Auto parts retailers and online mechanics have long been able to rely on product quality and the niche nature of what they sell to set themselves apart. But as online competition grows ever fiercer, they’re now turning to the consumer-friendly branding strategies long practiced by their B2C cousins.
In fact, designers in every industry can draw inspiration from auto industry websites, from the consumer-savvy manufacturers at the helm to usability-first auto supply websites. Check out our favorite industry trends below:
1. Sleek, Minimalist Styling
It might seem counterintuitive, but there’s a lot of overlap between the automotive and tech worlds when it comes to branding. Both industries trend toward visuals that highlight a similar set of ideals: speed, progress, power, and a focus on cutting edge technology. The design elements that embody these qualities are chrome-tinged and polished to perfection.
No brand blurs the line between tech and automotive quite like Tesla, pictured above. From their dark colors and aerodynamic lines to frequent PR crossovers with SpaceX, Tesla wants you to know that to own a Tesla is to invest in the future.
2. Product Searches Made Easy
Ecommerce sites with large product catalogs are driven by the need to help customers find what they want as quickly as possible. So it’s no surprise that the best auto supply websites, which sell tens of thousands of parts, have all cracked the code behind efficient product searches. Sites like this have a tendency to reject some of the slickness we see on more consumer-friendly automotive sites. Instead, they favor the cleanest and simplest interface that will get the job done.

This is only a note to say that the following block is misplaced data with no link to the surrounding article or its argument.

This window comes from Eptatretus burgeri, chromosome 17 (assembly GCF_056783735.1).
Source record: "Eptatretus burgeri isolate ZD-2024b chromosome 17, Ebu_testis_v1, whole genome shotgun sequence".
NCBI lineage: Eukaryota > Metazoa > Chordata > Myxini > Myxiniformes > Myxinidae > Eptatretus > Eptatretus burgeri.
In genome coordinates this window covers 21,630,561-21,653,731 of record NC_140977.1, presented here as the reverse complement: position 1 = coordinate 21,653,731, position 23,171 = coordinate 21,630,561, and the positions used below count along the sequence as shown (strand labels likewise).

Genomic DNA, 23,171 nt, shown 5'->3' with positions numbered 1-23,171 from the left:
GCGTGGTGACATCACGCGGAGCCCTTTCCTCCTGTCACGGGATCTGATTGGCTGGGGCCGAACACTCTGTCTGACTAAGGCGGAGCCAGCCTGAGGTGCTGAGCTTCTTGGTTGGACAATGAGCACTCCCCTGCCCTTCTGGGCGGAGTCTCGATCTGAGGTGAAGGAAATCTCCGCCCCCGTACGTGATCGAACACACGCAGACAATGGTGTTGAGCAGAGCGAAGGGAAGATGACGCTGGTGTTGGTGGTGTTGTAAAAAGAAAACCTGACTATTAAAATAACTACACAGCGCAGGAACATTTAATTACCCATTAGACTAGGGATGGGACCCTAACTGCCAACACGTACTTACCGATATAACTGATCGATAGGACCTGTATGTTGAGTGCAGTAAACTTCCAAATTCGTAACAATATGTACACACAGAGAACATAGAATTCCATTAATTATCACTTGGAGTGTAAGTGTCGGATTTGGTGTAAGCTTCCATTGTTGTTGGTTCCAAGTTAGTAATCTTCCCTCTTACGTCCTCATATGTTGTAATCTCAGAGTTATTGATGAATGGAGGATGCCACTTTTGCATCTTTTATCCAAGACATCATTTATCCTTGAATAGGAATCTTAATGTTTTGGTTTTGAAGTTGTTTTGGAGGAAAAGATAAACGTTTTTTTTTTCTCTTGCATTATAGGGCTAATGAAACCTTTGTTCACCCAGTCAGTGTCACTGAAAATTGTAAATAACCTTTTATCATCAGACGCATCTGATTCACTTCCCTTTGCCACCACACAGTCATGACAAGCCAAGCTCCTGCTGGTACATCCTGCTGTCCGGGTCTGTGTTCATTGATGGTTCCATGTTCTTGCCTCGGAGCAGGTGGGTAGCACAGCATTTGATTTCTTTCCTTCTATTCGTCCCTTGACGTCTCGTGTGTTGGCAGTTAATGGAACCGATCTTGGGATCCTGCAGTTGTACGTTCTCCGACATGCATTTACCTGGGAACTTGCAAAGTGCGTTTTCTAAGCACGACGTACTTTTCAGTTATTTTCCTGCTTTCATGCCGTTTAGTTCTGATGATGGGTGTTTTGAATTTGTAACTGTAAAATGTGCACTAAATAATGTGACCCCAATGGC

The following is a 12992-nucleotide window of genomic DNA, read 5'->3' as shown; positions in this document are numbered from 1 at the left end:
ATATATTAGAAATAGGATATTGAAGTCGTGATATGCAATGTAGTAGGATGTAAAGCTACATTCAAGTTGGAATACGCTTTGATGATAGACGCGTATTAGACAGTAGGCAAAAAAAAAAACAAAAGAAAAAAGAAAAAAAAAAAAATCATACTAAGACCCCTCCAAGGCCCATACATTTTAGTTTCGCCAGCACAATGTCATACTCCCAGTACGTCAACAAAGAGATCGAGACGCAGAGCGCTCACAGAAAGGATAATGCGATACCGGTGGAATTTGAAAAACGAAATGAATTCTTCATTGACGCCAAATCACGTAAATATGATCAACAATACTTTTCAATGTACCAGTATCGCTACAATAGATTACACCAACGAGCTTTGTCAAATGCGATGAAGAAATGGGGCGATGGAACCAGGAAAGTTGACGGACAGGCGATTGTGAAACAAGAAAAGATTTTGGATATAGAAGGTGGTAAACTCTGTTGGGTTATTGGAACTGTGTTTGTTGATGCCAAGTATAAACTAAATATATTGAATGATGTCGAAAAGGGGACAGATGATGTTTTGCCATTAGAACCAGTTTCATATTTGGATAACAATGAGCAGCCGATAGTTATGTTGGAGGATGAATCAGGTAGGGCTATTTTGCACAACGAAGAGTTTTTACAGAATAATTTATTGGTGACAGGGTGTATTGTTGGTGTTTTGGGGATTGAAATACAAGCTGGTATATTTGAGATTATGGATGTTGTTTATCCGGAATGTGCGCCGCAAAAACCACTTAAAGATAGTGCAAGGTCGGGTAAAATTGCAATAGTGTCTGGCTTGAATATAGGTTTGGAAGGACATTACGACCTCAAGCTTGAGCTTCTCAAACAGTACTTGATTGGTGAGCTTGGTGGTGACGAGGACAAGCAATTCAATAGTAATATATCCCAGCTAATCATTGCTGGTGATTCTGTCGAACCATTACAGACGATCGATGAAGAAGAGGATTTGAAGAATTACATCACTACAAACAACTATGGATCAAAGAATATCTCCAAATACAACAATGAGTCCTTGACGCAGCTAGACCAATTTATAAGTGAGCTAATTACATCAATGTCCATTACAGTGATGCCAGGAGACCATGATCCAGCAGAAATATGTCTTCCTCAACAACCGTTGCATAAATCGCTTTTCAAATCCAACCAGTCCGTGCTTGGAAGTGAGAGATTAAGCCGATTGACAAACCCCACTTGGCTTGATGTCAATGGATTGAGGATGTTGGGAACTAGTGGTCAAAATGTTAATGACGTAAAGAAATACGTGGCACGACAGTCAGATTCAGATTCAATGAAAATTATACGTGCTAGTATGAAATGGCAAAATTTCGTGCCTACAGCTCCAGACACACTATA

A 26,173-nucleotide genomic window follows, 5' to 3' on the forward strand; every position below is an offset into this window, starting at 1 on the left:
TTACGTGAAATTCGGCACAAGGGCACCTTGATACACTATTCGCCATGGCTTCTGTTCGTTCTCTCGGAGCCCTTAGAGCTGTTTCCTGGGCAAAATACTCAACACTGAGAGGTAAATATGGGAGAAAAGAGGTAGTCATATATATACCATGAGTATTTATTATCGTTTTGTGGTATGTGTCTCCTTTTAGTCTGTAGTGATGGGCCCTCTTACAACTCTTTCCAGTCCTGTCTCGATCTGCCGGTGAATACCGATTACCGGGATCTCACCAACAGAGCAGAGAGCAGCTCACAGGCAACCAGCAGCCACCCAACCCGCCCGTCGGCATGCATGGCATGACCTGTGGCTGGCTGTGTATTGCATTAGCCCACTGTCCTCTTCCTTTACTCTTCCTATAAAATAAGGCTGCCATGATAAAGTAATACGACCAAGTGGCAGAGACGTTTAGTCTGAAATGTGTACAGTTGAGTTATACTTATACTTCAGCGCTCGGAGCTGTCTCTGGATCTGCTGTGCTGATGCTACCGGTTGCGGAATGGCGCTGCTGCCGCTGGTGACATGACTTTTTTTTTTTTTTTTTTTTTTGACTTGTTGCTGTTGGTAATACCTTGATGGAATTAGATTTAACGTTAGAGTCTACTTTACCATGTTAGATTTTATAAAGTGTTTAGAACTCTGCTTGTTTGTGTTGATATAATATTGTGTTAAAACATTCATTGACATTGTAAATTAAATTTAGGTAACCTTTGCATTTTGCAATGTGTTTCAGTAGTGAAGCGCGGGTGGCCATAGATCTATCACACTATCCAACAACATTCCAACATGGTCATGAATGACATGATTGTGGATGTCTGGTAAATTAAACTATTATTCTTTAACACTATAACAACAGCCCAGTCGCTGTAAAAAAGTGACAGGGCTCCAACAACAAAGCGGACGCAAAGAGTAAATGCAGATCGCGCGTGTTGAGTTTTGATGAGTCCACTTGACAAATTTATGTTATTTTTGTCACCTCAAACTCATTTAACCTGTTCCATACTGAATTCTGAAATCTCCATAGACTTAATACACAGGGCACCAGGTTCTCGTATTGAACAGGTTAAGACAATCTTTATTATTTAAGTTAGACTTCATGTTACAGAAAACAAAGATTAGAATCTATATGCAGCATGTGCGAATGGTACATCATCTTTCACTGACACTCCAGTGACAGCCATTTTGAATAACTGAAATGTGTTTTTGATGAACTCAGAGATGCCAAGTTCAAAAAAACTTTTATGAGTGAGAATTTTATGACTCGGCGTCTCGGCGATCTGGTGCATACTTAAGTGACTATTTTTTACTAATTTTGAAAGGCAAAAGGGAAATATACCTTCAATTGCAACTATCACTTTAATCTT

The auto parts supplier AutoZone accomplishes this with not one, but two site search features displayed prominently on the home page. Users can enter their search directly if they know exactly what they’re looking for. If they don’t, they can use the drop-down tool to fill information about their vehicle’s make and model so the website can help narrow down their options.
3. 3D Images & Virtual Showrooms
Long before automotive ecommerce became widespread, furniture and apparel retailers struggled with the challenge of helping online shoppers benefit from the same information that in-store shoppers had at their fingertips: size, comfort, fit, and the overall impression of the product after viewing it up close. Creative solutions to the challenge, including 360-degree views and virtual showrooms, paved the way for dealerships testing out an ecommerce model.
For Carvana, one of the first fully-ecommerce auto dealerships to emerge, perfecting the virtual showroom was an integral part of helping customers feel comfortable making large purchases sight-unseen. Prospective buyers can take a 360-degree look at the vehicle’s interior and exterior, open doors and trunks, and get a detailed rundown of imperfections if the car is used. Shoppers also have easy access to documents that include a 150-point inspection and the car’s Kelly Blue Book value.
4. Lifestyle Imagery
It’s no surprise that car manufacturers have been pioneers in branding from the very beginning — they have a big story to tell, and they don’t have a lot of time to tell it. While you might think of driving shots or clean product showrooms as the bread and butter of automotive branding, manufacturers actually rely heavily on lifestyle imagery to tell their story.